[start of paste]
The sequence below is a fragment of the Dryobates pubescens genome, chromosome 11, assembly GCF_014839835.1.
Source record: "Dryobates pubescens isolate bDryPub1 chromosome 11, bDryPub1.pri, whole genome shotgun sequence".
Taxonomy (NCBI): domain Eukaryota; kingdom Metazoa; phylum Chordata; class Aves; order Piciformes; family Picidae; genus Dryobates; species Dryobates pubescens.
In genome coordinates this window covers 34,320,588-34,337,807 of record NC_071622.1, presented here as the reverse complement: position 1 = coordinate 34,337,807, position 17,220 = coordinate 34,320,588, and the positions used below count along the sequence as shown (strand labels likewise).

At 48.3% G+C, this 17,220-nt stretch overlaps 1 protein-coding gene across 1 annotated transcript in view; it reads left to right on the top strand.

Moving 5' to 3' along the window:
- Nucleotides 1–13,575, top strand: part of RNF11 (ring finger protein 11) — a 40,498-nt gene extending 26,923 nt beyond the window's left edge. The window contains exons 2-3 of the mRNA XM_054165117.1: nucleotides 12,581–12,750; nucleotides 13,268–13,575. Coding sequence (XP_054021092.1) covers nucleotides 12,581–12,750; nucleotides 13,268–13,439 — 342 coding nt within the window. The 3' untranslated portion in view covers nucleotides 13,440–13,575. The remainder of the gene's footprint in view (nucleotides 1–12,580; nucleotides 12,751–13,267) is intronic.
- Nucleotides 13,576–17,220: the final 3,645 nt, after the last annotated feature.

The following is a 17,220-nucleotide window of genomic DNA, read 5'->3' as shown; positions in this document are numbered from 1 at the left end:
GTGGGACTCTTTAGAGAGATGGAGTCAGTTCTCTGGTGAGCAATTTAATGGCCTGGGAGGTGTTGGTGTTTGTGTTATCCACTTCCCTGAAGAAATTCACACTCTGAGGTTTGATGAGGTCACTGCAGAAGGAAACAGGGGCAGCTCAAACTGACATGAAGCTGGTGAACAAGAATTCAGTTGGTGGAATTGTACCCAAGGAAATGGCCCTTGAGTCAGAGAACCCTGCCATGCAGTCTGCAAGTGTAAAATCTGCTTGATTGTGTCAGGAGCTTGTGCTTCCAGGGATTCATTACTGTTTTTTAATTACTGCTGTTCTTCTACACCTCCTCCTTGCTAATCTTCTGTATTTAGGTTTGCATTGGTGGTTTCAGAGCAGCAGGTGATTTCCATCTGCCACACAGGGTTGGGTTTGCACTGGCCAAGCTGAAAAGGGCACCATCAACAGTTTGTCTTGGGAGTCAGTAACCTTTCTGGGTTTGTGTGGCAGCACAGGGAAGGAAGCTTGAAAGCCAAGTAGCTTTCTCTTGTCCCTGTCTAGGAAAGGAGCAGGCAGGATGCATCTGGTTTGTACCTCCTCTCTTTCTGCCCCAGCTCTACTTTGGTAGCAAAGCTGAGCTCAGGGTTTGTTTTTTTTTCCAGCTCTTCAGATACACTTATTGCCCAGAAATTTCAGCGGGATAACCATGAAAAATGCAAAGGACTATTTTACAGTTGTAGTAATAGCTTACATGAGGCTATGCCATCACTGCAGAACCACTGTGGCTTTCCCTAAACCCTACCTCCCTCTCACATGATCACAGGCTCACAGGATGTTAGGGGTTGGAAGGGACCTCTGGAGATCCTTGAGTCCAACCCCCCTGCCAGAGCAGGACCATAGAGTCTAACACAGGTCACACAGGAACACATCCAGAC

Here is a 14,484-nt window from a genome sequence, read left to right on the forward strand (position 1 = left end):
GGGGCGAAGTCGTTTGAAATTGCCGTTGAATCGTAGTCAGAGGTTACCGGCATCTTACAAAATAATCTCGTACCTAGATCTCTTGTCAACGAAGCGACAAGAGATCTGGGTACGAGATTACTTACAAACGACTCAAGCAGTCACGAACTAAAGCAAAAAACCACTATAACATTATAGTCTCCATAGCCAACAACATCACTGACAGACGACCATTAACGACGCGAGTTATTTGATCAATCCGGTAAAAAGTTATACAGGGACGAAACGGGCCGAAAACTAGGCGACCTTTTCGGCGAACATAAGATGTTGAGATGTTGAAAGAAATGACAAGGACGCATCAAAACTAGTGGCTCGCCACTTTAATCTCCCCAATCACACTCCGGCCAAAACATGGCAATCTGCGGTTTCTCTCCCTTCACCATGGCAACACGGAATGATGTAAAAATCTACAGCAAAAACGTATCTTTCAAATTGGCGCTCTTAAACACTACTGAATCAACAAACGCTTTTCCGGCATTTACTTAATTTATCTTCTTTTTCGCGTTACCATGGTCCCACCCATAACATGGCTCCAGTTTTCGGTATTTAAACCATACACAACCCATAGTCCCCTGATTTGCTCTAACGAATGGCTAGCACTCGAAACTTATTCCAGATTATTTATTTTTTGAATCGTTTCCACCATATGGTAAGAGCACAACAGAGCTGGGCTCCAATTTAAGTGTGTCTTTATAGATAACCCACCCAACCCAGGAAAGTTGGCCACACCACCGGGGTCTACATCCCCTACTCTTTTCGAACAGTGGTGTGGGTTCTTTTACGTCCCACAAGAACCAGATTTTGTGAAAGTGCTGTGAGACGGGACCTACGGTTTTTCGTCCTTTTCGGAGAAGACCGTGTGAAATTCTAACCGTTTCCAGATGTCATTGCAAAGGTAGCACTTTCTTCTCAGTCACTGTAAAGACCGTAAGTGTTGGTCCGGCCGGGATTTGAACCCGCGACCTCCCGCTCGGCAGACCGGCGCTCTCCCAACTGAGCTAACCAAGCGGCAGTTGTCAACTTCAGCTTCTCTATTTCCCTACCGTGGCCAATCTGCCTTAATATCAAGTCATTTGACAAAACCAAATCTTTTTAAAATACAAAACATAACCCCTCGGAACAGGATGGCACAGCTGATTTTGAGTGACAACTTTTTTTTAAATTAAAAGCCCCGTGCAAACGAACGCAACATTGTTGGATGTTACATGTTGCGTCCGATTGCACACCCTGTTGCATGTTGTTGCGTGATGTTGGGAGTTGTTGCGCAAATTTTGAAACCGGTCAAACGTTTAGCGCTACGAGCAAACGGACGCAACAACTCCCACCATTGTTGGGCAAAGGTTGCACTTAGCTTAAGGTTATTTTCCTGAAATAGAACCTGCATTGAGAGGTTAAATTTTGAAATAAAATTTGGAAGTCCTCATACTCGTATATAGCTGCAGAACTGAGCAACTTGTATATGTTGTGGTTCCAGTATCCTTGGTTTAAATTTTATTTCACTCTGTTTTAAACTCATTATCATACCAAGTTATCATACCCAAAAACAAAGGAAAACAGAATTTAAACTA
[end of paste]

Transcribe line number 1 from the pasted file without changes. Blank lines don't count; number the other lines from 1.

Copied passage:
The sequence below is a fragment of the Dryobates pubescens genome, chromosome 11, assembly GCF_014839835.1.